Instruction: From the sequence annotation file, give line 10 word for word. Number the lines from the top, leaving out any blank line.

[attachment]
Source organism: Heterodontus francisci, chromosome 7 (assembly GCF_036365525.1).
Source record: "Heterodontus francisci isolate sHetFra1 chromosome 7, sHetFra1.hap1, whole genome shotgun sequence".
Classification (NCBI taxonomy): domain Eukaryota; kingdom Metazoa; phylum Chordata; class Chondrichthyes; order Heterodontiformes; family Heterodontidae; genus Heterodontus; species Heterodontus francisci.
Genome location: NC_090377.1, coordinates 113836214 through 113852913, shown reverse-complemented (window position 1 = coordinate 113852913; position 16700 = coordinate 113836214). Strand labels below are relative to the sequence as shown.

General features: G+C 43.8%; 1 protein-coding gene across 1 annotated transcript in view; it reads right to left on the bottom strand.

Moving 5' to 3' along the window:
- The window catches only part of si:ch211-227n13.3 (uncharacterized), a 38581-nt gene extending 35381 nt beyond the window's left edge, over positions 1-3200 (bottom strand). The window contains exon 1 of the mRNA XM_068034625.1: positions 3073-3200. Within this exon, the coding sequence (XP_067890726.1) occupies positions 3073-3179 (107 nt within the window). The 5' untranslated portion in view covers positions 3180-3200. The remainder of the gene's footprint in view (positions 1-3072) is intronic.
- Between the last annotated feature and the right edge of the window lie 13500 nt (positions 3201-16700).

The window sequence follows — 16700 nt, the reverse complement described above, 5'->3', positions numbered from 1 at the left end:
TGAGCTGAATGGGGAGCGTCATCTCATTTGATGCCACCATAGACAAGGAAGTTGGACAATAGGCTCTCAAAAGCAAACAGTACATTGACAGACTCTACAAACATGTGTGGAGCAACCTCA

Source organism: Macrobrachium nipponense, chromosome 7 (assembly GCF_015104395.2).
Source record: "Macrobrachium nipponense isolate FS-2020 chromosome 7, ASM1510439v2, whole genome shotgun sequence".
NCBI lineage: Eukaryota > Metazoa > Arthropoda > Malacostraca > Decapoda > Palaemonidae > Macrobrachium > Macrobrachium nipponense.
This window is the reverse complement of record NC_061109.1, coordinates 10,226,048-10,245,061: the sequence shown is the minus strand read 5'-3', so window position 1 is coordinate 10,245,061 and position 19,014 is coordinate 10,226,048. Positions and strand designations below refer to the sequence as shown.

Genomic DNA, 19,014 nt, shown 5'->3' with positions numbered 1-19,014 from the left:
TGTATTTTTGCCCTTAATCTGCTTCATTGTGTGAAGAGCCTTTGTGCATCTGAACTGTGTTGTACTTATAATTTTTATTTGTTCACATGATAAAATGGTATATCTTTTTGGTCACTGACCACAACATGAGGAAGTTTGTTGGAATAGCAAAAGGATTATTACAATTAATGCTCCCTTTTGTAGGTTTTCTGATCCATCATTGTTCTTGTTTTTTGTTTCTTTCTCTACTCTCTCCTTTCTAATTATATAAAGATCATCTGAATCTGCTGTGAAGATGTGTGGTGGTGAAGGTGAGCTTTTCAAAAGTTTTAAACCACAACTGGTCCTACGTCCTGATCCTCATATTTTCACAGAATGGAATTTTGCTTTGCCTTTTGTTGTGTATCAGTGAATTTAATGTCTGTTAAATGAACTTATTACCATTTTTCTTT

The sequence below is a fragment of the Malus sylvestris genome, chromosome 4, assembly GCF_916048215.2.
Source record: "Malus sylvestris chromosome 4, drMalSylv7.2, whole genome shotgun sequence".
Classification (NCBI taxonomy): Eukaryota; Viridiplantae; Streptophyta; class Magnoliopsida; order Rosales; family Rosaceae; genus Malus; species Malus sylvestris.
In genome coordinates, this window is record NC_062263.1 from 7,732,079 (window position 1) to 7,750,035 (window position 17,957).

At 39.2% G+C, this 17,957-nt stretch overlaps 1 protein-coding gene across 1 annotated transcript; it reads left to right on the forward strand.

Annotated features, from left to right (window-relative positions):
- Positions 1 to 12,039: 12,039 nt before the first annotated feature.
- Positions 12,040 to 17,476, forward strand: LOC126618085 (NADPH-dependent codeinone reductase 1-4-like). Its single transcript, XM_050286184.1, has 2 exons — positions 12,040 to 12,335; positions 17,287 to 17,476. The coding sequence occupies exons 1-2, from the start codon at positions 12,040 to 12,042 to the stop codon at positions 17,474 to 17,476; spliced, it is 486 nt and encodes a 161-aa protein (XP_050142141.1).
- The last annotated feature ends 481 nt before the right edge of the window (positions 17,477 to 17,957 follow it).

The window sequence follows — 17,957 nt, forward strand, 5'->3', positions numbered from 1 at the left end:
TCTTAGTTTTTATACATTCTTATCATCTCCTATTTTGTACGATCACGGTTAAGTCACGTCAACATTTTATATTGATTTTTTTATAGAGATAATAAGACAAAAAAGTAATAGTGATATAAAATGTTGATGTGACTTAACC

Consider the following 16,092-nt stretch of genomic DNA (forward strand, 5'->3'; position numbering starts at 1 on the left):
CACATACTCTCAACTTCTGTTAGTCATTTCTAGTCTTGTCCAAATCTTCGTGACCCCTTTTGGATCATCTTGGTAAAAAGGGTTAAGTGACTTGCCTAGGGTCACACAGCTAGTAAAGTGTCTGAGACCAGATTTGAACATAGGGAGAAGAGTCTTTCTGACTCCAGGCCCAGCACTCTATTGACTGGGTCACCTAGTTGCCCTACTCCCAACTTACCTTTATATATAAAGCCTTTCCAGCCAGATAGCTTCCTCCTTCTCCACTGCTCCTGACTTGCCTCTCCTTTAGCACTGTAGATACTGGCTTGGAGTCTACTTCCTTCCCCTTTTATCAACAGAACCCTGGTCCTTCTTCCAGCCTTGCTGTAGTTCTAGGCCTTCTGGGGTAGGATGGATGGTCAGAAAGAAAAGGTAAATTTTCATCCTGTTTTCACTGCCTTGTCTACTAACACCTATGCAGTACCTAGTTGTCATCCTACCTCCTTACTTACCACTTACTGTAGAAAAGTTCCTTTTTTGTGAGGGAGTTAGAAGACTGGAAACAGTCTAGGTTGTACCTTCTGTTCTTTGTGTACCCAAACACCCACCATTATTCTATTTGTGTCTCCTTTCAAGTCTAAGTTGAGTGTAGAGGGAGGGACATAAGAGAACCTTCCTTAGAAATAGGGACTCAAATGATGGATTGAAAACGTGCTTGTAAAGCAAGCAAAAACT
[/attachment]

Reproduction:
TGAGCTGAATGGGGAGCGTCATCTCATTTGATGCCACCATAGACAAGGAAGTTGGACAATAGGCTCTCAAAAGCAAACAGTACATTGACAGACTCTACAAACATGTGTGGAGCAACCTCA